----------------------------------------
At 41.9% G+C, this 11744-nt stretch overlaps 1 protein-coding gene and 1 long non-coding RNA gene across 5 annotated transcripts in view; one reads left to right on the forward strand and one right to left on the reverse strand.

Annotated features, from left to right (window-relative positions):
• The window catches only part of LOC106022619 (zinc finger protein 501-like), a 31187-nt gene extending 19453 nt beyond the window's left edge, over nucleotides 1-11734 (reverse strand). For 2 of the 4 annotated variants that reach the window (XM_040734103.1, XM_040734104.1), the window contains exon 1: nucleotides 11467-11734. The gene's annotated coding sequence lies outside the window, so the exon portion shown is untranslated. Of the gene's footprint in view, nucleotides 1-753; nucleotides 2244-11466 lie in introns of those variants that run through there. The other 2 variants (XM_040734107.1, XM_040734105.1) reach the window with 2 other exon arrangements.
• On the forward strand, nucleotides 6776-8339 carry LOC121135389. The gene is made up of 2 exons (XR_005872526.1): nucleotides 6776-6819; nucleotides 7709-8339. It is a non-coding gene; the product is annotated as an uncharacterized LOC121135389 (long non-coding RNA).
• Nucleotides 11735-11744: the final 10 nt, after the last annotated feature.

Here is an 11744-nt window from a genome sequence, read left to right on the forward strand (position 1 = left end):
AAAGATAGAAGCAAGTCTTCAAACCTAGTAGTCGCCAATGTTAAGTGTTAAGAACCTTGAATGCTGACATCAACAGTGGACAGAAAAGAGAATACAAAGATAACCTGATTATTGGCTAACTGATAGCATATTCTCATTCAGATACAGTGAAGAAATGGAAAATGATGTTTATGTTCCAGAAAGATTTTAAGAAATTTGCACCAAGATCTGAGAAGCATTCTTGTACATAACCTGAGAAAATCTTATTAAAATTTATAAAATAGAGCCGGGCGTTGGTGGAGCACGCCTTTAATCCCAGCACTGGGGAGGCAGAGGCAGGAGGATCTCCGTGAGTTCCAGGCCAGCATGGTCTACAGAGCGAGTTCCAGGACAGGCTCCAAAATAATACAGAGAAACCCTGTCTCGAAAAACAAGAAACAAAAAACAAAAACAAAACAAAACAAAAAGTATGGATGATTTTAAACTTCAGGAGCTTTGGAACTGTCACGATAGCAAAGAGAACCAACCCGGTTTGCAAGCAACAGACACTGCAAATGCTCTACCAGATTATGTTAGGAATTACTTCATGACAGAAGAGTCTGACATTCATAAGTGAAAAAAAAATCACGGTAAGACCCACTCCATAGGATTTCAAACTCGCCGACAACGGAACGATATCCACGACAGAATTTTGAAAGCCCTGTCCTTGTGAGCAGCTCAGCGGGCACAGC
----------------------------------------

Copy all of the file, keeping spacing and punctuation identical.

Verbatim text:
At 41.9% G+C, this 11744-nt stretch overlaps 1 protein-coding gene and 1 long non-coding RNA gene across 5 annotated transcripts in view; one reads left to right on the forward strand and one right to left on the reverse strand.

Annotated features, from left to right (window-relative positions):
• The window catches only part of LOC106022619 (zinc finger protein 501-like), a 31187-nt gene extending 19453 nt beyond the window's left edge, over nucleotides 1-11734 (reverse strand). For 2 of the 4 annotated variants that reach the window (XM_040734103.1, XM_040734104.1), the window contains exon 1: nucleotides 11467-11734. The gene's annotated coding sequence lies outside the window, so the exon portion shown is untranslated. Of the gene's footprint in view, nucleotides 1-753; nucleotides 2244-11466 lie in introns of those variants that run through there. The other 2 variants (XM_040734107.1, XM_040734105.1) reach the window with 2 other exon arrangements.
• On the forward strand, nucleotides 6776-8339 carry LOC121135389. The gene is made up of 2 exons (XR_005872526.1): nucleotides 6776-6819; nucleotides 7709-8339. It is a non-coding gene; the product is annotated as an uncharacterized LOC121135389 (long non-coding RNA).
• Nucleotides 11735-11744: the final 10 nt, after the last annotated feature.

Here is an 11744-nt window from a genome sequence, read left to right on the forward strand (position 1 = left end):
AAAGATAGAAGCAAGTCTTCAAACCTAGTAGTCGCCAATGTTAAGTGTTAAGAACCTTGAATGCTGACATCAACAGTGGACAGAAAAGAGAATACAAAGATAACCTGATTATTGGCTAACTGATAGCATATTCTCATTCAGATACAGTGAAGAAATGGAAAATGATGTTTATGTTCCAGAAAGATTTTAAGAAATTTGCACCAAGATCTGAGAAGCATTCTTGTACATAACCTGAGAAAATCTTATTAAAATTTATAAAATAGAGCCGGGCGTTGGTGGAGCACGCCTTTAATCCCAGCACTGGGGAGGCAGAGGCAGGAGGATCTCCGTGAGTTCCAGGCCAGCATGGTCTACAGAGCGAGTTCCAGGACAGGCTCCAAAATAATACAGAGAAACCCTGTCTCGAAAAACAAGAAACAAAAAACAAAAACAAAACAAAACAAAAAGTATGGATGATTTTAAACTTCAGGAGCTTTGGAACTGTCACGATAGCAAAGAGAACCAACCCGGTTTGCAAGCAACAGACACTGCAAATGCTCTACCAGATTATGTTAGGAATTACTTCATGACAGAAGAGTCTGACATTCATAAGTGAAAAAAAAATCACGGTAAGACCCACTCCATAGGATTTCAAACTCGCCGACAACGGAACGATATCCACGACAGAATTTTGAAAGCCCTGTCCTTGTGAGCAGCTCAGCGGGCACAGC